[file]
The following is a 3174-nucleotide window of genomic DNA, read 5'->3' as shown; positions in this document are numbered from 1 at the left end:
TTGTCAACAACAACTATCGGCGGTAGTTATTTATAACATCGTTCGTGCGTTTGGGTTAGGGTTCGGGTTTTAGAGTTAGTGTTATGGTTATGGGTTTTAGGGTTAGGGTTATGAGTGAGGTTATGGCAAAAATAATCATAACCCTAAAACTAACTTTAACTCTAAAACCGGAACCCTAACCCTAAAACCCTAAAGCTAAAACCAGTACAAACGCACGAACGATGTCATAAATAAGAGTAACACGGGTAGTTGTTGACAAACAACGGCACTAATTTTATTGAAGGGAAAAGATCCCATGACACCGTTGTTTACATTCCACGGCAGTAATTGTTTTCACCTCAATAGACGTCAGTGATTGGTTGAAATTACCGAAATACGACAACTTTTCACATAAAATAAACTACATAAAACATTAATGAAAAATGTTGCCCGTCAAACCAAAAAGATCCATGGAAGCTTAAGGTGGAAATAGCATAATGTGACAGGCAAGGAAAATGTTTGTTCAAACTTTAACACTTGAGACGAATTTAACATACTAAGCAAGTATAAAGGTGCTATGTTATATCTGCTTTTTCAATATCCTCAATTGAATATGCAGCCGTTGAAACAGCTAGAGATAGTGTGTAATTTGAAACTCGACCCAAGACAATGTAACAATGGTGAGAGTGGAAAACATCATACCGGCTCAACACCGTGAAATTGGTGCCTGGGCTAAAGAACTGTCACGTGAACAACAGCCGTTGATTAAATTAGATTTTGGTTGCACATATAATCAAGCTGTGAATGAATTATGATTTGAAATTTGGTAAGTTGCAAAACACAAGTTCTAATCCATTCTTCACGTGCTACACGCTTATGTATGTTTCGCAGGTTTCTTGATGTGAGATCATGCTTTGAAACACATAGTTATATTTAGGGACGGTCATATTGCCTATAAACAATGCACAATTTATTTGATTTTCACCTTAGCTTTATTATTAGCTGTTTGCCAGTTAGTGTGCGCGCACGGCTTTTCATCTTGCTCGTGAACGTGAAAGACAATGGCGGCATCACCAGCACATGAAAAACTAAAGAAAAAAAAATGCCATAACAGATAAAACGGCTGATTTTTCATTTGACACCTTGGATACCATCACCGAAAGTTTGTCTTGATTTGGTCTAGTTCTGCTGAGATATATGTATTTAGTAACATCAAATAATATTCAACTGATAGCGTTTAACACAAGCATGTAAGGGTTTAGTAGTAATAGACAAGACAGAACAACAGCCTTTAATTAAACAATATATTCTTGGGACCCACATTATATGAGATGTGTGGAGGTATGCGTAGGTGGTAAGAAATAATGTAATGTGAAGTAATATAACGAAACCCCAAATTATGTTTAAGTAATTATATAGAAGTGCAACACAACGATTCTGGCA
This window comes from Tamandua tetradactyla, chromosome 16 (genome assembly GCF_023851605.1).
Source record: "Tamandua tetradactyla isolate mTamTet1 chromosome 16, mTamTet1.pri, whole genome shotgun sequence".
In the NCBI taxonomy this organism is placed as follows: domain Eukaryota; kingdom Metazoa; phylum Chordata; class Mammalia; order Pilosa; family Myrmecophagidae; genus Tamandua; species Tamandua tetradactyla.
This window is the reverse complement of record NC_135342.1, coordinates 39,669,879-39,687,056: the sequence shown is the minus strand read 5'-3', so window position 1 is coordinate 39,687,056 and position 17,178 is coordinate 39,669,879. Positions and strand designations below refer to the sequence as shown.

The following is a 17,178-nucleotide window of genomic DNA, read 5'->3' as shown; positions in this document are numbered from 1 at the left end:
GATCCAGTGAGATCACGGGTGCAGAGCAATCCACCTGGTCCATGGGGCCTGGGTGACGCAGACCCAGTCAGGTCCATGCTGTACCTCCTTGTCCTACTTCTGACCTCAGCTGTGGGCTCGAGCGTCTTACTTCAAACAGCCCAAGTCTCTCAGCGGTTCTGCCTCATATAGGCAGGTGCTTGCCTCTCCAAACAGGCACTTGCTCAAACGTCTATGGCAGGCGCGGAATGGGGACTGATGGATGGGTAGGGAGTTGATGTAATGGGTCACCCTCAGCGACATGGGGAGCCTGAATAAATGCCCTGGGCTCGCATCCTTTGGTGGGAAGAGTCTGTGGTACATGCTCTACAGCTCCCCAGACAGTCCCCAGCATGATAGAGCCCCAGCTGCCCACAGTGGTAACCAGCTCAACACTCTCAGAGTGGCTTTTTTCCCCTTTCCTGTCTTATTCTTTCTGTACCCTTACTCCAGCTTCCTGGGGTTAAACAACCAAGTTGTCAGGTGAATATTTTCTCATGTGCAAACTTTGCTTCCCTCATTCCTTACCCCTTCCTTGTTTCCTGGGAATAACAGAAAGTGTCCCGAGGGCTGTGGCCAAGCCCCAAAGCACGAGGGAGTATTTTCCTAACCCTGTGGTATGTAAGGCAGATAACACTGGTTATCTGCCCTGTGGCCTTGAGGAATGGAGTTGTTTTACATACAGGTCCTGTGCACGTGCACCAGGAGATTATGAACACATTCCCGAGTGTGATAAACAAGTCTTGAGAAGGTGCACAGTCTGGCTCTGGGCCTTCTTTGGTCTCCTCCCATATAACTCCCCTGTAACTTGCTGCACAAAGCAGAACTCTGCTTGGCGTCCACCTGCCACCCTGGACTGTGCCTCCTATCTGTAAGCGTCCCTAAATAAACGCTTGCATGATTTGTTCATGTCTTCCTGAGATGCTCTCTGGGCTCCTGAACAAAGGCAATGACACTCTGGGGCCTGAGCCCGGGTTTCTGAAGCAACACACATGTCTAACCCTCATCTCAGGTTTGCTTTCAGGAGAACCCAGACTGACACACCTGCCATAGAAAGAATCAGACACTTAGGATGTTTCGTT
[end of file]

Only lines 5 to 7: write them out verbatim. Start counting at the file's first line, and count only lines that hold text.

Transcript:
In the NCBI taxonomy this organism is placed as follows: domain Eukaryota; kingdom Metazoa; phylum Chordata; class Mammalia; order Pilosa; family Myrmecophagidae; genus Tamandua; species Tamandua tetradactyla.
This window is the reverse complement of record NC_135342.1, coordinates 39,669,879-39,687,056: the sequence shown is the minus strand read 5'-3', so window position 1 is coordinate 39,687,056 and position 17,178 is coordinate 39,669,879. Positions and strand designations below refer to the sequence as shown.

The following is a 17,178-nucleotide window of genomic DNA, read 5'->3' as shown; positions in this document are numbered from 1 at the left end: